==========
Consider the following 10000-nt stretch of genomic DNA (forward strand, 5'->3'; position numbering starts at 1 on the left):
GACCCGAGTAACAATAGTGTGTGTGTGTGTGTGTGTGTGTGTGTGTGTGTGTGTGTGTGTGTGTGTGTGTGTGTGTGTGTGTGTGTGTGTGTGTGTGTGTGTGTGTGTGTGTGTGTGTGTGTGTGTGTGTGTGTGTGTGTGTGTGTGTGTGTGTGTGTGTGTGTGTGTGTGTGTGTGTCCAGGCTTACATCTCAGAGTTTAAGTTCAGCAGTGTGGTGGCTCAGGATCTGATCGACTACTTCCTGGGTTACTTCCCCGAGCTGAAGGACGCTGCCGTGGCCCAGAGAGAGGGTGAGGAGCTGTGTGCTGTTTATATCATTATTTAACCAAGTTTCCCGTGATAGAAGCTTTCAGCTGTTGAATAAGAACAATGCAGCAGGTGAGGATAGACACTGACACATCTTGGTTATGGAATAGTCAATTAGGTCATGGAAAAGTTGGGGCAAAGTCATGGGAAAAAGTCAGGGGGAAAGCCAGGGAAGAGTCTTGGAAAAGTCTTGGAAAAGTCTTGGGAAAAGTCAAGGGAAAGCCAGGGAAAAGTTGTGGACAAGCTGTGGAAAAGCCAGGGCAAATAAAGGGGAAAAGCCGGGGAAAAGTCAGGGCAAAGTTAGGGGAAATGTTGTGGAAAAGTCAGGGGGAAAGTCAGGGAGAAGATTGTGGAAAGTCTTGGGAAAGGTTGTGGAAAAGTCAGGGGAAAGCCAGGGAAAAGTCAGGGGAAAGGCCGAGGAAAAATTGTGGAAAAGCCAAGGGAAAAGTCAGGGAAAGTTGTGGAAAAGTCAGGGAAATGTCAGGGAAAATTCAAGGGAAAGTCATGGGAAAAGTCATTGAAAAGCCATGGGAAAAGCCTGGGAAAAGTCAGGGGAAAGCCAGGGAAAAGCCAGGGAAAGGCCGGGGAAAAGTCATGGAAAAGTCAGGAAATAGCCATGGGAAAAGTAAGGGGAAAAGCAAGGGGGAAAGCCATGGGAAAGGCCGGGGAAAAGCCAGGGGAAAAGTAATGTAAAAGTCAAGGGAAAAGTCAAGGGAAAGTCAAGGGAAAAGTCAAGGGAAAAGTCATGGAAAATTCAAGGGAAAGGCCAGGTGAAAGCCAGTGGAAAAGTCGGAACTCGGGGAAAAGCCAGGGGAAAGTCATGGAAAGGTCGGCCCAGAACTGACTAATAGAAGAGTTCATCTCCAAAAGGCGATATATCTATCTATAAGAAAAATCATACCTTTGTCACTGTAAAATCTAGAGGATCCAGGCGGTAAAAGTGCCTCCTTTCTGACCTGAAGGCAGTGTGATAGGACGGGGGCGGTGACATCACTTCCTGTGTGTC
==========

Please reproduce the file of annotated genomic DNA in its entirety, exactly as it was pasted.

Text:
Consider the following 10000-nt stretch of genomic DNA (forward strand, 5'->3'; position numbering starts at 1 on the left):
GACCCGAGTAACAATAGTGTGTGTGTGTGTGTGTGTGTGTGTGTGTGTGTGTGTGTGTGTGTGTGTGTGTGTGTGTGTGTGTGTGTGTGTGTGTGTGTGTGTGTGTGTGTGTGTGTGTGTGTGTGTGTGTGTGTGTGTGTGTGTGTGTGTGTGTGTGTGTGTGTGTGTGTGTGTGTGTCCAGGCTTACATCTCAGAGTTTAAGTTCAGCAGTGTGGTGGCTCAGGATCTGATCGACTACTTCCTGGGTTACTTCCCCGAGCTGAAGGACGCTGCCGTGGCCCAGAGAGAGGGTGAGGAGCTGTGTGCTGTTTATATCATTATTTAACCAAGTTTCCCGTGATAGAAGCTTTCAGCTGTTGAATAAGAACAATGCAGCAGGTGAGGATAGACACTGACACATCTTGGTTATGGAATAGTCAATTAGGTCATGGAAAAGTTGGGGCAAAGTCATGGGAAAAAGTCAGGGGGAAAGCCAGGGAAGAGTCTTGGAAAAGTCTTGGAAAAGTCTTGGGAAAAGTCAAGGGAAAGCCAGGGAAAAGTTGTGGACAAGCTGTGGAAAAGCCAGGGCAAATAAAGGGGAAAAGCCGGGGAAAAGTCAGGGCAAAGTTAGGGGAAATGTTGTGGAAAAGTCAGGGGGAAAGTCAGGGAGAAGATTGTGGAAAGTCTTGGGAAAGGTTGTGGAAAAGTCAGGGGAAAGCCAGGGAAAAGTCAGGGGAAAGGCCGAGGAAAAATTGTGGAAAAGCCAAGGGAAAAGTCAGGGAAAGTTGTGGAAAAGTCAGGGAAATGTCAGGGAAAATTCAAGGGAAAGTCATGGGAAAAGTCATTGAAAAGCCATGGGAAAAGCCTGGGAAAAGTCAGGGGAAAGCCAGGGAAAAGCCAGGGAAAGGCCGGGGAAAAGTCATGGAAAAGTCAGGAAATAGCCATGGGAAAAGTAAGGGGAAAAGCAAGGGGGAAAGCCATGGGAAAGGCCGGGGAAAAGCCAGGGGAAAAGTAATGTAAAAGTCAAGGGAAAAGTCAAGGGAAAGTCAAGGGAAAAGTCAAGGGAAAAGTCATGGAAAATTCAAGGGAAAGGCCAGGTGAAAGCCAGTGGAAAAGTCGGAACTCGGGGAAAAGCCAGGGGAAAGTCATGGAAAGGTCGGCCCAGAACTGACTAATAGAAGAGTTCATCTCCAAAAGGCGATATATCTATCTATAAGAAAAATCATACCTTTGTCACTGTAAAATCTAGAGGATCCAGGCGGTAAAAGTGCCTCCTTTCTGACCTGAAGGCAGTGTGATAGGACGGGGGCGGTGACATCACTTCCTGTGTGTC